Unfortunately, the Office for Budget Responsibility (OBR) reckons that revenues are going to stay flat for some time. With most of the revenues for this year in, the projected total UK tax take for 2013-14 is £5bn, of which Scotland might get £4.5bn. The OBR projects a gradual decline until 2017-18, when it thinks total UK revenues will be £3.9bn, of which Scotland’s share should be £3.6bn. The Scottish Government criticises these figures as being too pessimistic. In fact, historically, the OBR has been almost as over-optimistic as the Scottish Government. In March 2011, it reckoned revenues in 2012-13 would total £12.8bn, almost twice what they have turned out to be.

And the global background in which the industry operates is making the North Sea, where costs inflated by 15 per cent last year, look unattractive. Last November, Chevron and Statoil postponed decisions to invest a total of £10bn in two new fields with about 500 million recoverable barrels of oil between them. West Africa, where there are still much bigger fields to be found, and North America, where fracking is galloping along, look much safer investment bets.

And that’s why I think offshore tax cuts look necessary. Compared to the onshore corporation tax rate of 21 per cent, the offshore rates of 62 per cent on new fields and 81 per cent on older fields are a crippling penalty and have to be a real deterrent to investment.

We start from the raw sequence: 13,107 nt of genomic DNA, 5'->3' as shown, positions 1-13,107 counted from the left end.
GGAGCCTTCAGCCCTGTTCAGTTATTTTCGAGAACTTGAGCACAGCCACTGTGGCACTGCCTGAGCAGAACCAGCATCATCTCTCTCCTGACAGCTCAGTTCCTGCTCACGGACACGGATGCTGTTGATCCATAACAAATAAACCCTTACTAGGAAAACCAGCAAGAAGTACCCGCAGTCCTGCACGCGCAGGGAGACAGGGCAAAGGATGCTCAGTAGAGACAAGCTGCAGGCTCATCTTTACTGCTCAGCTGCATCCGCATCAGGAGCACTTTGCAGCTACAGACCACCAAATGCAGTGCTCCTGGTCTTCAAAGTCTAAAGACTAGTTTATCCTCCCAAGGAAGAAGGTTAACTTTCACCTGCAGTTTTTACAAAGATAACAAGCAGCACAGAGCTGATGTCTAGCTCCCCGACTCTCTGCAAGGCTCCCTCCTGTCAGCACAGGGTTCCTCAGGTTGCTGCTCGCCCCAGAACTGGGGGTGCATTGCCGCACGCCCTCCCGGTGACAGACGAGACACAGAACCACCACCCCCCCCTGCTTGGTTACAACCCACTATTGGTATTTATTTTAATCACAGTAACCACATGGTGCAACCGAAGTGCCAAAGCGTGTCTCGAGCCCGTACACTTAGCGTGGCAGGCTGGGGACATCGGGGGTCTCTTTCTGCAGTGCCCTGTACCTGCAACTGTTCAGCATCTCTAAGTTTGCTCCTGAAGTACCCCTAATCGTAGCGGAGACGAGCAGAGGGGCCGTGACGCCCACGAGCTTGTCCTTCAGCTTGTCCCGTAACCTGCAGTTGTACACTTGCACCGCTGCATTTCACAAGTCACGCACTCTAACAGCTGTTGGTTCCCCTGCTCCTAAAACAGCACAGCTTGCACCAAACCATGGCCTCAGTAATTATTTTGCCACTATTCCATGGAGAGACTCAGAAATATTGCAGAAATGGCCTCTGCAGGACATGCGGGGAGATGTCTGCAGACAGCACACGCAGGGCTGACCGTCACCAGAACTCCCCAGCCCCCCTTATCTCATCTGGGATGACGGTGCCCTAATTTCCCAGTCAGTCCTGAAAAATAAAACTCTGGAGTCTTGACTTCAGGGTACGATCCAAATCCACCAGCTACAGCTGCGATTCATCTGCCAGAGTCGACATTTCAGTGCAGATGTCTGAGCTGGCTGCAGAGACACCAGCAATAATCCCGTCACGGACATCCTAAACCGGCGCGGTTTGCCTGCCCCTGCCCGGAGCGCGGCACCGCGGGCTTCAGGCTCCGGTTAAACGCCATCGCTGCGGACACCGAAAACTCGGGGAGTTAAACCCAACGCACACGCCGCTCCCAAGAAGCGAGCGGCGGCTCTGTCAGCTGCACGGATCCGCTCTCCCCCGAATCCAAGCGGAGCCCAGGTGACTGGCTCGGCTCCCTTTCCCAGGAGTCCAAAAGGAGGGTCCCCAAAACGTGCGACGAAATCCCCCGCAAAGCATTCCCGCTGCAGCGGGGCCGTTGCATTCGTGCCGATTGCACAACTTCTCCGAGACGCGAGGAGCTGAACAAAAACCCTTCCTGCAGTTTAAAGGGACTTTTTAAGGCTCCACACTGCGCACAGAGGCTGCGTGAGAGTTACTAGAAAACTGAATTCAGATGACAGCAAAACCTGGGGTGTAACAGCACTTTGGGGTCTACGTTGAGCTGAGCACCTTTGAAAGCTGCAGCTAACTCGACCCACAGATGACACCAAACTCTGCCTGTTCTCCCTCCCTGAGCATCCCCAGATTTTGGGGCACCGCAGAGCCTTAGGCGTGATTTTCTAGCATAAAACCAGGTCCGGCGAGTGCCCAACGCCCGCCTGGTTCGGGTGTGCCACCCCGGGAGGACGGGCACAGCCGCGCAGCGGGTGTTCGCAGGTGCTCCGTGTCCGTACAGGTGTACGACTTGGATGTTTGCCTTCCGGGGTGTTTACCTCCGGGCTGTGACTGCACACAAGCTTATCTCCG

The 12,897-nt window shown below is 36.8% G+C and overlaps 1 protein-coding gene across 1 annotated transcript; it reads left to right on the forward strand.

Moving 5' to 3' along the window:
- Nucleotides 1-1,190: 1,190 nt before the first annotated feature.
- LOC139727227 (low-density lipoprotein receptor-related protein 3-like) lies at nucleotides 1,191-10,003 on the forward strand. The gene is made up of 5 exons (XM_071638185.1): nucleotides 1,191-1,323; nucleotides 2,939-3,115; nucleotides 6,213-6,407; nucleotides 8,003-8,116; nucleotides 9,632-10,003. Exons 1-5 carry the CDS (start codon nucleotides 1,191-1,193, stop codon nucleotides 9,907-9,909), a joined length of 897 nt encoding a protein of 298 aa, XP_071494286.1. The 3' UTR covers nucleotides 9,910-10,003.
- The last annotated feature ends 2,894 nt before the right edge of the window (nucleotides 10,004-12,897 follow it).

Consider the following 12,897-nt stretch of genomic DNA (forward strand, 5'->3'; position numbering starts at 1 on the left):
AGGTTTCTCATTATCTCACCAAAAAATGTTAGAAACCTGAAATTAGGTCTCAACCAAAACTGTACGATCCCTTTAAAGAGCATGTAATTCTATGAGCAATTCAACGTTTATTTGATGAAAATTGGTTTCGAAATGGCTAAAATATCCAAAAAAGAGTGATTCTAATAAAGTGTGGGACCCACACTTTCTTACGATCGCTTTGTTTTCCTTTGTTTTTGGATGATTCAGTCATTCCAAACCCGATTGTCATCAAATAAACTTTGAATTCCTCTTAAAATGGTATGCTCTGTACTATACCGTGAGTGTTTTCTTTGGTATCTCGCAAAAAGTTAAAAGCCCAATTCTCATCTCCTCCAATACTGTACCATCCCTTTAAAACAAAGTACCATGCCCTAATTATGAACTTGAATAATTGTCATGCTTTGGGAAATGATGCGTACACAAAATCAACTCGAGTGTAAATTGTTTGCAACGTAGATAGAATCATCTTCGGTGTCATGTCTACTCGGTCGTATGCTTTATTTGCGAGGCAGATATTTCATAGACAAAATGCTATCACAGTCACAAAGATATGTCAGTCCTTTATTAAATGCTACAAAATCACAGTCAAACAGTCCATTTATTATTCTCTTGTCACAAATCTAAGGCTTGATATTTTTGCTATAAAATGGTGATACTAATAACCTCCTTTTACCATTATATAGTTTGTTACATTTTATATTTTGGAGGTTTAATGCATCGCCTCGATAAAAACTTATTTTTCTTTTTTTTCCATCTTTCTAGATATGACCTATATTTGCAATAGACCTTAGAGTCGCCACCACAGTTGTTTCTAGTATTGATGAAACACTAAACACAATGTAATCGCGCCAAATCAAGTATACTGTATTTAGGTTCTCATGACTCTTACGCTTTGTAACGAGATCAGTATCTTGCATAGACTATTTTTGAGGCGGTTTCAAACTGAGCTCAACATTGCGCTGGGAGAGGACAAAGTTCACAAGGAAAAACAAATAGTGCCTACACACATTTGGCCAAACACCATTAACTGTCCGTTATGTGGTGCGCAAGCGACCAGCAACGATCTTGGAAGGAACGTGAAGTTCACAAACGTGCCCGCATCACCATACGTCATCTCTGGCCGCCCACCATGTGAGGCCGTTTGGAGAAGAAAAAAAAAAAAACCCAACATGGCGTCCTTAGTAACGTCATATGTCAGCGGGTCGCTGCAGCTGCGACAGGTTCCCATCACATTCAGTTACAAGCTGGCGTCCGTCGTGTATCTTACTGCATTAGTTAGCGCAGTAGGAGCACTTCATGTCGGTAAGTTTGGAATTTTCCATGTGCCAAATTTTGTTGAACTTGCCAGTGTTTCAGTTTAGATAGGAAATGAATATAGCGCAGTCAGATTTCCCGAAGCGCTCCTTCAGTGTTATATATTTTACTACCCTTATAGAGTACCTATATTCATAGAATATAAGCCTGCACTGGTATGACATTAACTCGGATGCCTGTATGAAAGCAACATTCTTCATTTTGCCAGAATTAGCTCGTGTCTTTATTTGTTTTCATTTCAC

This is also important for the onshore economy. The North Sea’s testing environment has been a proving ground for all sorts of new technologies, which many Scottish companies are now exporting globally. And if the North Sea’s decline steepens into a tumble, many of those firms may have to move to where their customers are.

While this week’s headlines may be about tax revenues and the political fallout, the real story, as the recent Oil & Gas UK activity report said, is about an industry in crisis and an awful lot of jobs under threat.